An Employment Judge has recently ruled that going to the pub while off work sick is not a sackable offence, stating that unless the employee had been specifically forbidden from socialising while off sick by his employer, he was free to do what he liked.
In this instance, the employee in question who worked as a driver specialising in tarmacking and paving, suffers from a serious lung condition, which causes breathing difficulties, and which had caused him previously to be absent from work for periods of time. His employer had been informed by his colleague that the employee had been spotted outside a social club close to his workplace drinking and smoking. His employer called him to ask how he was and there was no answer. The employee called his employer back and he told his employer that he had been in bed all day and had just gotten up. The company undertook disciplinary action against the employee for dishonesty and breaching company rules, where they informed him he had been seen several times at the social club drinking and smoking, stating that “surely if you had been unfit for work and on antibiotics, you shouldn’t be in the pub”. He was subsequently sacked 3 months later for gross misconduct. The employee did however admit to going to the social club for 15 minutes on one occasion and for 30 minutes on a second occasion.
The Judge found the investigation to be flawed, in particular the claim that the employer rang the Claimant on a Tuesday rather than a Monday, which the Judge called a serious error on the part of his bosses. The Judge upheld the claim of unfair dismissal pointing out that the company’s rules do not prohibit employees from socialising whilst off sick, also stating that it was not clear the exact nature of misconduct of which the Claimant was found guilty. The Judge added that there is no rule the employer can point to which says that an employee cannot socialise in whatever way they deem appropriate whilst absent from work through illness. The employer assumed, without all relevant evidence, that he should not be out drinking because of the nature of his illness and the fact that he was signed off sick.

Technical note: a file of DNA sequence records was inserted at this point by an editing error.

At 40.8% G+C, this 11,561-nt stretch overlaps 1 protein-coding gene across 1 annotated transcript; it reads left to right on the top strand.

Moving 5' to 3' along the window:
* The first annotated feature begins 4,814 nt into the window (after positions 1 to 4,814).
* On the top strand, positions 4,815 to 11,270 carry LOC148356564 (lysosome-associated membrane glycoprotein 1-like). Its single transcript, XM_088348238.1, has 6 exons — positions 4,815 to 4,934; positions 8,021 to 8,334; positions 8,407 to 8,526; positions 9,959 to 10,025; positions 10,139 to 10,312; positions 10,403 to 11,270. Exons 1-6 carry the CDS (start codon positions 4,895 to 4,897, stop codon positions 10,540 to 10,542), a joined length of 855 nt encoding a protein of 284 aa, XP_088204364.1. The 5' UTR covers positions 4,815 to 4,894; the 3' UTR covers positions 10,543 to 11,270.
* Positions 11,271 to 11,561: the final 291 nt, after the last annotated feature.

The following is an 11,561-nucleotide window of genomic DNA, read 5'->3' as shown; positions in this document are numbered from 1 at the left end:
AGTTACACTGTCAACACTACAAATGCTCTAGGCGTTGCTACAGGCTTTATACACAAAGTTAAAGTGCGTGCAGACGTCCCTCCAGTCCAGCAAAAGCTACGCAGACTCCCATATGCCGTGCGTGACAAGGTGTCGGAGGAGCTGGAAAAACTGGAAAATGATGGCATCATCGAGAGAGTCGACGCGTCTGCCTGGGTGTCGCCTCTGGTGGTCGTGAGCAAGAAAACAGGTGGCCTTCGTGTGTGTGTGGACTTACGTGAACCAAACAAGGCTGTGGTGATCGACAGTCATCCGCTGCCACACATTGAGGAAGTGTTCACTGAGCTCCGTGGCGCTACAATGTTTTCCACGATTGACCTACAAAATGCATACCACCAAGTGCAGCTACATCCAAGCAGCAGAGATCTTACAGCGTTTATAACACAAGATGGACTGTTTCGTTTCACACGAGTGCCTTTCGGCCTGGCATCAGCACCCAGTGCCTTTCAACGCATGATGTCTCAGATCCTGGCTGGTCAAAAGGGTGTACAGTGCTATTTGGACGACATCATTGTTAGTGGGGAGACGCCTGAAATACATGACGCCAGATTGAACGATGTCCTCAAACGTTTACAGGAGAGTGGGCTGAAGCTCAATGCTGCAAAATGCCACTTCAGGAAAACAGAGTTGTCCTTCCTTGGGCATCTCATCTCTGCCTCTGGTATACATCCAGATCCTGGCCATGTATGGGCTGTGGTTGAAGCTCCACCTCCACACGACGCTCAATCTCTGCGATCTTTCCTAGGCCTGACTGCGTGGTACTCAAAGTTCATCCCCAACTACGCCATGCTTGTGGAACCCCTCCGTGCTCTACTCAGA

Many people will have their own views on whether a person should be sacked for going to the pub whilst off sick, with many calling it selfish, dishonest, and disrespectful to employers and colleagues. Many say that if you are well enough to go to a pub and drink then you should be well enough to work. This is not necessarily the case. There are scenarios which would prevent a worker from being able to attend at work due to illness/injury to undertake their day to day working tasks, but not necessarily prevent them from socialising.
It is not simply a matter of “well if they’re too ill to work, they can’t socialise or go out” attitude. An Employment Tribunal will expect an employer to follow all reasonable procedures in line with the ACAS Code of Practice and determine whether the dismissal was a reasonable response to the alleged misconduct. They must show that they had a reasonable belief of the employee’s guilt of the alleged misconduct, apply a reasonable procedure and investigation, and that the final sanction applied was reasonable in all of the circumstances. If there has been a failure to comply with the ACAS Code of Practice, an Employment Tribunal could decide that an employee has been unfairly dismissed on procedural grounds only.
Employees have employment rights, and this includes the right not to be unfairly dismissed (subject to being employed for a minimum of 2 years), and whilst off sick an employee is entitled to continue to live their ordinary life, which can include socialising. It could be argued that socialising, including going to the pub, could assist a person to recuperate, a principle accepted in relation to entitlement to paid holidays. It is now established that a worker continues to accrue holiday entitlement whilst off sick and can take holidays. Compensation is yet to be determined in the above case, and this will be based usually on the basic award, which is a fixed calculated sum based on a person’s age, length of service and their weekly pay, and the compensatory award, which is an award for loss of earnings.
Cases such as this can often turn on their own facts, but it does stand as a welcome reminder for employers that they should only seek to take action against an employee if this reflects real misconduct, rather than perhaps reacting to what they perceive to be an injustice to the business from a worker doing something which is an entirely normal part of daily life.
Written by Karen Oden